Required Texts, ordered at the Orange Bookstore:
Sandra Harding, Whose Science? Whose Knowledge?
Uma Narayan, Dislocating Cultures
Cheshire Calhoun, Feminism, the Family, and the Politics of the Closet
Saba Mahmood, Politics of Piety
Ann Ferguson, Blood at the Root
There will also be a Course Reader at the Campus Copy Center in Marshall Square Mall. Ask for Reader no. .
Schedule of Readings
August 27: Introduction to the class
no class Sept. 3: Labor Day
September 10: feminist epistemologies
Sandra Harding, chapters 5 and 6 from Whose Science? Whose Knowledge?
Elizabeth Potter, "Feminist Epistemology and Philosophy of Science" (Course Reader)
optional reading: chapters 2 and 3 in Harding
September 17: feminist epistemologies
Alison Wylie "Why Standpoint Matters" (Course Reader)
Elisabeth Lloyd "Pre-theoretical Assumptions in Evolutionary Explanations of Female Sexuality" (Course Reader)
Emily Martin "The Egg and the Sperm: How Science has Constructed a Romance Based on Stereotypical Male-Female Roles" (Course Reader)
optional reading: Joanna Kadi, "Stupidity Deconstructed" (Course Reader)
September 24: gender and gender oppression
Susan Bordo "Are Mothers Persons?" and "Material Girl"
Iris Young "Throwing Like a Girl"
October 1: gender and gender oppression
Judith Butler "The End of Sexual Difference?" and (Course Reader)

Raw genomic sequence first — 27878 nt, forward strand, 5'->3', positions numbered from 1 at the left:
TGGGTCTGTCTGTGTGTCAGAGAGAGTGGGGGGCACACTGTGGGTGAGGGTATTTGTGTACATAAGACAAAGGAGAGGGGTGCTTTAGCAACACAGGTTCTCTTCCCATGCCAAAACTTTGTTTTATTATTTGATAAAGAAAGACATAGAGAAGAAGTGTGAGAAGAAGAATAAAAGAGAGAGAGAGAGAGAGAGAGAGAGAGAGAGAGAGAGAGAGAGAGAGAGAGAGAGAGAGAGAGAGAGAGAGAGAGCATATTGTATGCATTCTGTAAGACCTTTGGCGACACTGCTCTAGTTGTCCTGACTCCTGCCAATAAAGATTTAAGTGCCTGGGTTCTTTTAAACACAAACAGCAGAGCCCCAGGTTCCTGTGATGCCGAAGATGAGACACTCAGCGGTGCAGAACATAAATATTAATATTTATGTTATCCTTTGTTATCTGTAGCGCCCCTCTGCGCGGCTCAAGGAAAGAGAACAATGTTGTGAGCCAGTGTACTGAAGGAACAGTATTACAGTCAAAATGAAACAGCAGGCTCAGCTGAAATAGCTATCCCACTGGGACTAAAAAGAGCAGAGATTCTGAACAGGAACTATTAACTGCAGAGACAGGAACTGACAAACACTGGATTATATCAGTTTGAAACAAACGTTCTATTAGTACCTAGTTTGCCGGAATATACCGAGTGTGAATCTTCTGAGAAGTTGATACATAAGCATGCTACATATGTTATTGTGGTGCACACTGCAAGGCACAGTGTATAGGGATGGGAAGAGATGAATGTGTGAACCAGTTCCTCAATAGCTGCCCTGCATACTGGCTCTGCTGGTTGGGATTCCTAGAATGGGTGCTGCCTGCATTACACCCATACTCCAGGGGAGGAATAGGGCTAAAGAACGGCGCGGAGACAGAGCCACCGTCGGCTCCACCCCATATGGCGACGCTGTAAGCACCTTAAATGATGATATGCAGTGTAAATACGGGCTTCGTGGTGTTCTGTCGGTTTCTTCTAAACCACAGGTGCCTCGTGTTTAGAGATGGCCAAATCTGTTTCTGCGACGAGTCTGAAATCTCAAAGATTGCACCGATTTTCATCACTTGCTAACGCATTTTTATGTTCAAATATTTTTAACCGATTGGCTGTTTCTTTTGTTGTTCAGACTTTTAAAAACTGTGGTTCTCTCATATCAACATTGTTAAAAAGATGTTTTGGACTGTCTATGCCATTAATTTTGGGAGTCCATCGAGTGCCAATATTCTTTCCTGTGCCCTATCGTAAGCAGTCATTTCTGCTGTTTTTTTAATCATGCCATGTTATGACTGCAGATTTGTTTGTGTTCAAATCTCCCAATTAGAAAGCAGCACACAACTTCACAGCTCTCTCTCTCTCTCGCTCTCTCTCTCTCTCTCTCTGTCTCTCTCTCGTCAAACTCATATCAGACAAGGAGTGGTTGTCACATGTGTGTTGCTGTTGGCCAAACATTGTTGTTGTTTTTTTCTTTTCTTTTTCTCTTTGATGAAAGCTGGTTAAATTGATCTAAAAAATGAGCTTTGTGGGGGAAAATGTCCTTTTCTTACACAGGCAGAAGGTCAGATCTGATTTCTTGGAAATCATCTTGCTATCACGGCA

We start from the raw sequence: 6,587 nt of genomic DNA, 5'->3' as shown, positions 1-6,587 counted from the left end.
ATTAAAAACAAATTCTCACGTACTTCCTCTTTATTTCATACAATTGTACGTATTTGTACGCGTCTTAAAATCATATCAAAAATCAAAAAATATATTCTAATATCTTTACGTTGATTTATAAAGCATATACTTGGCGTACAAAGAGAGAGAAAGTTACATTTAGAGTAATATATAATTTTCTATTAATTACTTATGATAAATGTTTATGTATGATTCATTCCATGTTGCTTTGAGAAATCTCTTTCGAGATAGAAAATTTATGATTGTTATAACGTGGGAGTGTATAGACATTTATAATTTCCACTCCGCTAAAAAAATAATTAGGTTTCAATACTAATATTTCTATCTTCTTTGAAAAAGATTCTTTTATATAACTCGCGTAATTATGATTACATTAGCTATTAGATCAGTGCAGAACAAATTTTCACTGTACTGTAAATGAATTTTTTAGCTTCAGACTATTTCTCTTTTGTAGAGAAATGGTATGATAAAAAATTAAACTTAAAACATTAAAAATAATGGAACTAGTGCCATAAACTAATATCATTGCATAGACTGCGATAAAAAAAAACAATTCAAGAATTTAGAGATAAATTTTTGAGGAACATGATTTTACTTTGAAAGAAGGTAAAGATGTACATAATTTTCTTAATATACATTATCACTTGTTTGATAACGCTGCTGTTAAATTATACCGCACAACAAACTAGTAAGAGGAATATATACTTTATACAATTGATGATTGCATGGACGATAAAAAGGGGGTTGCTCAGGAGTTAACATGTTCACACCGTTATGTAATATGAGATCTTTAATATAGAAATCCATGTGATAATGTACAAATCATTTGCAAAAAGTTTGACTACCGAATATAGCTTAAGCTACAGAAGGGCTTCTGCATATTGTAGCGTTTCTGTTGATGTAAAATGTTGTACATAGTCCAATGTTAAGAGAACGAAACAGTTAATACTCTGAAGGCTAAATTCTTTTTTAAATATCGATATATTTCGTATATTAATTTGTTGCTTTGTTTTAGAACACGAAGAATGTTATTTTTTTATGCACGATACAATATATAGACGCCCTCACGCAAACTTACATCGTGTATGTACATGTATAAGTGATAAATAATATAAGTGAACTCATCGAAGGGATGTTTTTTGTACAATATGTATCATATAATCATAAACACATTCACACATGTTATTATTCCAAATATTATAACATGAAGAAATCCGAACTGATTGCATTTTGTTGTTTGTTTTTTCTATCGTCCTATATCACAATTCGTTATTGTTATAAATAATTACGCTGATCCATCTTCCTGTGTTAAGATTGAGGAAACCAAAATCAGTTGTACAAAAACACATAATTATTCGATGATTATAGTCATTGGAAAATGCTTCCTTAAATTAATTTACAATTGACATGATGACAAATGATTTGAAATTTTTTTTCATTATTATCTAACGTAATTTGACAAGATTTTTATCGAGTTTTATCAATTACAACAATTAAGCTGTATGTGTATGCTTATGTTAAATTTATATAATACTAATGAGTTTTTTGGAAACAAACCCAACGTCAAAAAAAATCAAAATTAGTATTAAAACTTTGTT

Sally Haslanger "Feminism and Metaphysics: Negotiating the Natural" and "Gender and Social Construction: Who? What? When? Where? How?" (Course Reader)
optional: excerpt from Gender Trouble (Handout)
October 8: postcolonial critiques
Narayan, Dislocating Cultures chapters 1, 2, 3, 4
October 15: postcolonial critiques
Caren Kaplan and Inderpal Grewel "Transnational Practices and Interdisciplinary Feminist Scholarship: Refiguring Women's and Gender Studies" (Course Reader)
Rachel Lee "Notes from the (Non)Field: Teaching and Theorizing Women of Color" (Course Reader)
Chandra Mohanty "Under Western Eyes Revisited" (Course Reader)
October 22: culture, agency, freedom
Mahmood, The Politics of Piety chapters 1, 5
October 29: materialist feminisms
Ann Ferguson, Blood at the Root, chapters 4, 5, 6, 8
November 5: lesbian liberation
Cheshire Calhoun, Feminism, The Family, and the Politics of the Closet chapters 1, 2, 4, 5
Leslie Feinberg "Sisterhood: Make it Real" (Course Reader)
optional: Adrienne Rich "Compulsory Heterosexuality and Lesbian Existence" (Handout)
November 12: feminist disability studies
Rosemarie Garland-Thomson "What Her Body Taught (or, teaching about and with a Disability)" and "Integrating Disability: Transforming Feminist Theory" and "Feminist Theory, the Body, and the Disabled Figure" (Course Reader)
Anita Silvers "Feminism and Disability" (Course Reader)
November 19: Student Presentations
November 26: Student Presentations
December 3: Student Presentations